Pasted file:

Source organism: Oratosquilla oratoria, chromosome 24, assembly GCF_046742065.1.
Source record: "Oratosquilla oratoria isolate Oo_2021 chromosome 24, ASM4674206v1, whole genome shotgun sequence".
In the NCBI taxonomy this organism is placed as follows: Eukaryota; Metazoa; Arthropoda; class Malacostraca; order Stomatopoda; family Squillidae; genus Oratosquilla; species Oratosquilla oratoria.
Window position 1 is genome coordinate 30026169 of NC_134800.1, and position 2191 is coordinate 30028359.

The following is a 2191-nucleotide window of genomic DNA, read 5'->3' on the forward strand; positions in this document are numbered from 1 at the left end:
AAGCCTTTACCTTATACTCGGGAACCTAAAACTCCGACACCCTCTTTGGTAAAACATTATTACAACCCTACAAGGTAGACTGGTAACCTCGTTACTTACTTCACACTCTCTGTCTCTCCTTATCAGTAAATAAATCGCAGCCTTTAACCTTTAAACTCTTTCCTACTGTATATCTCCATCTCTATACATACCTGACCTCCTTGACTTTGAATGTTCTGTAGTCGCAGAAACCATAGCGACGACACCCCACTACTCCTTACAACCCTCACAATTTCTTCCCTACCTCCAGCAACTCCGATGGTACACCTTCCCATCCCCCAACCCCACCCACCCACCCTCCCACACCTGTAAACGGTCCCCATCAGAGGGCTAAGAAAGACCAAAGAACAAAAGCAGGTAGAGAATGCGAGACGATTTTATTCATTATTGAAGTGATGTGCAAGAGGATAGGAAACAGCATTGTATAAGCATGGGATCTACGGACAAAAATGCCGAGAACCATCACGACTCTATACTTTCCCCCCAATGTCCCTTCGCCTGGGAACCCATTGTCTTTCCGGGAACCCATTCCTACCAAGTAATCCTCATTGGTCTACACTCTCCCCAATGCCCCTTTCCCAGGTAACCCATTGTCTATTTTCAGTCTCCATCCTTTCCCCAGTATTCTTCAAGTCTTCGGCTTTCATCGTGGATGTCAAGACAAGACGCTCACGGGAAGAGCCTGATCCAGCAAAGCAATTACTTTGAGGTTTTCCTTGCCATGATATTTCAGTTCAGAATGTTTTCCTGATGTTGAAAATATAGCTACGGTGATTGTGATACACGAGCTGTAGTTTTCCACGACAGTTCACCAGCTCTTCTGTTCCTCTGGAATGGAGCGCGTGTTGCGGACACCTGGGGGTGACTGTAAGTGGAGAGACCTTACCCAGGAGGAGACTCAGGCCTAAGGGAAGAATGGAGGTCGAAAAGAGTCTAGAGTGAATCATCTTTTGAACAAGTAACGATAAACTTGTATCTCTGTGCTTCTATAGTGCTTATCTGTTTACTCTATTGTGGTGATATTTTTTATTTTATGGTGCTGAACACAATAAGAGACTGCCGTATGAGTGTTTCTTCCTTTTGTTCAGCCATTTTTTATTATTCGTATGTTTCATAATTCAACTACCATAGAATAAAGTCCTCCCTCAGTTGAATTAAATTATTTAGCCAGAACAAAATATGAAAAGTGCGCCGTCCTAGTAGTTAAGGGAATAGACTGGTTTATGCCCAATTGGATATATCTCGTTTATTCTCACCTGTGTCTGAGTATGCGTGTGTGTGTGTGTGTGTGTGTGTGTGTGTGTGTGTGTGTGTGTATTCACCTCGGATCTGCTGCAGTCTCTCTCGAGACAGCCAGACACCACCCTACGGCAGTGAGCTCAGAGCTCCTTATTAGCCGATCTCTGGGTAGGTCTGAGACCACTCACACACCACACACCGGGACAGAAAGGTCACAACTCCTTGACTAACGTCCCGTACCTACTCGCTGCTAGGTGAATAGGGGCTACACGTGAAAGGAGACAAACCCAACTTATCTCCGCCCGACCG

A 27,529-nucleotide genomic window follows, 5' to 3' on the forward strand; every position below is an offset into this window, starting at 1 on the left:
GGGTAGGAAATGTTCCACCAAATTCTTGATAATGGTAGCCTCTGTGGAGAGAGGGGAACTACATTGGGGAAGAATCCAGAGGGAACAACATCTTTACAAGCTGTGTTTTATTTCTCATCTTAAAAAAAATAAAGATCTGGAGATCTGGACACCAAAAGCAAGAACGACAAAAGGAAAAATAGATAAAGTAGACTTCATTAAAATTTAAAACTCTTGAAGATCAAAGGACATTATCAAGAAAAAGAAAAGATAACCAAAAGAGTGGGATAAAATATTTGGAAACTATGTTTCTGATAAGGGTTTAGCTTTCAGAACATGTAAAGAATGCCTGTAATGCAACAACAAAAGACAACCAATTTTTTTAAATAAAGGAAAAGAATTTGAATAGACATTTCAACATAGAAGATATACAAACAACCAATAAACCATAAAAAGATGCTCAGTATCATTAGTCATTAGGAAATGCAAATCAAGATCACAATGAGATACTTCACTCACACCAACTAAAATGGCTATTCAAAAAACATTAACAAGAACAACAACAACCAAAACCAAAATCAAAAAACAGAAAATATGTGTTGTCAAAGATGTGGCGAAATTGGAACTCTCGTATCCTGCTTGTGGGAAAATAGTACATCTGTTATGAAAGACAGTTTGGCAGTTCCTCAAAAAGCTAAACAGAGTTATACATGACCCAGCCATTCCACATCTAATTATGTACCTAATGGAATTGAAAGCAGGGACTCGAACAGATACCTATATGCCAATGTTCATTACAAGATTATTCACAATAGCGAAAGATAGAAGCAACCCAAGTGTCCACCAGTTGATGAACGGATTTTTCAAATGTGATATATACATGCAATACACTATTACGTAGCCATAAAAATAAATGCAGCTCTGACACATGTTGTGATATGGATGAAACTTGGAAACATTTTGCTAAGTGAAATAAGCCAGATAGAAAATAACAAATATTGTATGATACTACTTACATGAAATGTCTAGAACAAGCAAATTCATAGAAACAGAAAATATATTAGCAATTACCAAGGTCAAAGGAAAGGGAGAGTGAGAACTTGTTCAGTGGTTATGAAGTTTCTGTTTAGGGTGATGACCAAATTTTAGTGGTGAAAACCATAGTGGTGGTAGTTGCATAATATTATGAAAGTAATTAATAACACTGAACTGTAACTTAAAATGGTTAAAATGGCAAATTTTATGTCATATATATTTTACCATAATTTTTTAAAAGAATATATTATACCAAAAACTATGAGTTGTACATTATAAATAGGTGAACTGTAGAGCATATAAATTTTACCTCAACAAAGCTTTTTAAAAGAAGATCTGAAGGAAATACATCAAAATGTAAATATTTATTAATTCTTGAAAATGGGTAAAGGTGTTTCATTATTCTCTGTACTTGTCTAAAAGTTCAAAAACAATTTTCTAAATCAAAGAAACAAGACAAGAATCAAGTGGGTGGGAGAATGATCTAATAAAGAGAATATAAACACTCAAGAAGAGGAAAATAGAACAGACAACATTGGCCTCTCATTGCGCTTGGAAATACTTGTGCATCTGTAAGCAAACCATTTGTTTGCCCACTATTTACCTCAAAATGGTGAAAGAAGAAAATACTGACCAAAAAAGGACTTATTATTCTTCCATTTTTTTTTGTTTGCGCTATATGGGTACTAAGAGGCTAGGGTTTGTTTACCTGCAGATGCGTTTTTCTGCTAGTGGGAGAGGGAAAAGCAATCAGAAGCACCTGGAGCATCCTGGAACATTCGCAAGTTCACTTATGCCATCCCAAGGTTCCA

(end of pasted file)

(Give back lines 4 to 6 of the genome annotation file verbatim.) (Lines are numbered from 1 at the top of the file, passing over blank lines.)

Window position 1 is genome coordinate 30026169 of NC_134800.1, and position 2191 is coordinate 30028359.

The following is a 2191-nucleotide window of genomic DNA, read 5'->3' on the forward strand; positions in this document are numbered from 1 at the left end:
AAGCCTTTACCTTATACTCGGGAACCTAAAACTCCGACACCCTCTTTGGTAAAACATTATTACAACCCTACAAGGTAGACTGGTAACCTCGTTACTTACTTCACACTCTCTGTCTCTCCTTATCAGTAAATAAATCGCAGCCTTTAACCTTTAAACTCTTTCCTACTGTATATCTCCATCTCTATACATACCTGACCTCCTTGACTTTGAATGTTCTGTAGTCGCAGAAACCATAGCGACGACACCCCACTACTCCTTACAACCCTCACAATTTCTTCCCTACCTCCAGCAACTCCGATGGTACACCTTCCCATCCCCCAACCCCACCCACCCACCCTCCCACACCTGTAAACGGTCCCCATCAGAGGGCTAAGAAAGACCAAAGAACAAAAGCAGGTAGAGAATGCGAGACGATTTTATTCATTATTGAAGTGATGTGCAAGAGGATAGGAAACAGCATTGTATAAGCATGGGATCTACGGACAAAAATGCCGAGAACCATCACGACTCTATACTTTCCCCCCAATGTCCCTTCGCCTGGGAACCCATTGTCTTTCCGGGAACCCATTCCTACCAAGTAATCCTCATTGGTCTACACTCTCCCCAATGCCCCTTTCCCAGGTAACCCATTGTCTATTTTCAGTCTCCATCCTTTCCCCAGTATTCTTCAAGTCTTCGGCTTTCATCGTGGATGTCAAGACAAGACGCTCACGGGAAGAGCCTGATCCAGCAAAGCAATTACTTTGAGGTTTTCCTTGCCATGATATTTCAGTTCAGAATGTTTTCCTGATGTTGAAAATATAGCTACGGTGATTGTGATACACGAGCTGTAGTTTTCCACGACAGTTCACCAGCTCTTCTGTTCCTCTGGAATGGAGCGCGTGTTGCGGACACCTGGGGGTGACTGTAAGTGGAGAGACCTTACCCAGGAGGAGACTCAGGCCTAAGGGAAGAATGGAGGTCGAAAAGAGTCTAGAGTGAATCATCTTTTGAACAAGTAACGATAAACTTGTATCTCTGTGCTTCTATAGTGCTTATCTGTTTACTCTATTGTGGTGATATTTTTTATTTTATGGTGCTGAACACAATAAGAGACTGCCGTATGAGTGTTTCTTCCTTTTGTTCAGCCATTTTTTATTATTCGTATGTTTCATAATTCAACTACCATAGAATAAAGTCCTCCCTCAGTTGAATTAAATTATTTAGCCAGAACAAAATATGAAAAGTGCGCCGTCCTAGTAGTTAAGGGAATAGACTGGTTTATGCCCAATTGGATATATCTCGTTTATTCTCACCTGTGTCTGAGTATGCGTGTGTGTGTGTGTGTGTGTGTGTGTGTGTGTGTGTGTGTGTGTATTCACCTCGGATCTGCTGCAGTCTCTCTCGAGACAGCCAGACACCACCCTACGGCAGTGAGCTCAGAGCTCCTTATTAGCCGATCTCTGGGTAGGTCTGAGACCACTCACACACCACACACCGGGACAGAAAGGTCACAACTCCTTGACTAACGTCCCGTACCTACTCGCTGCTAGGTGAATAGGGGCTACACGTGAAAGGAGACAAACCCAACTTATCTCCGCCCGACCG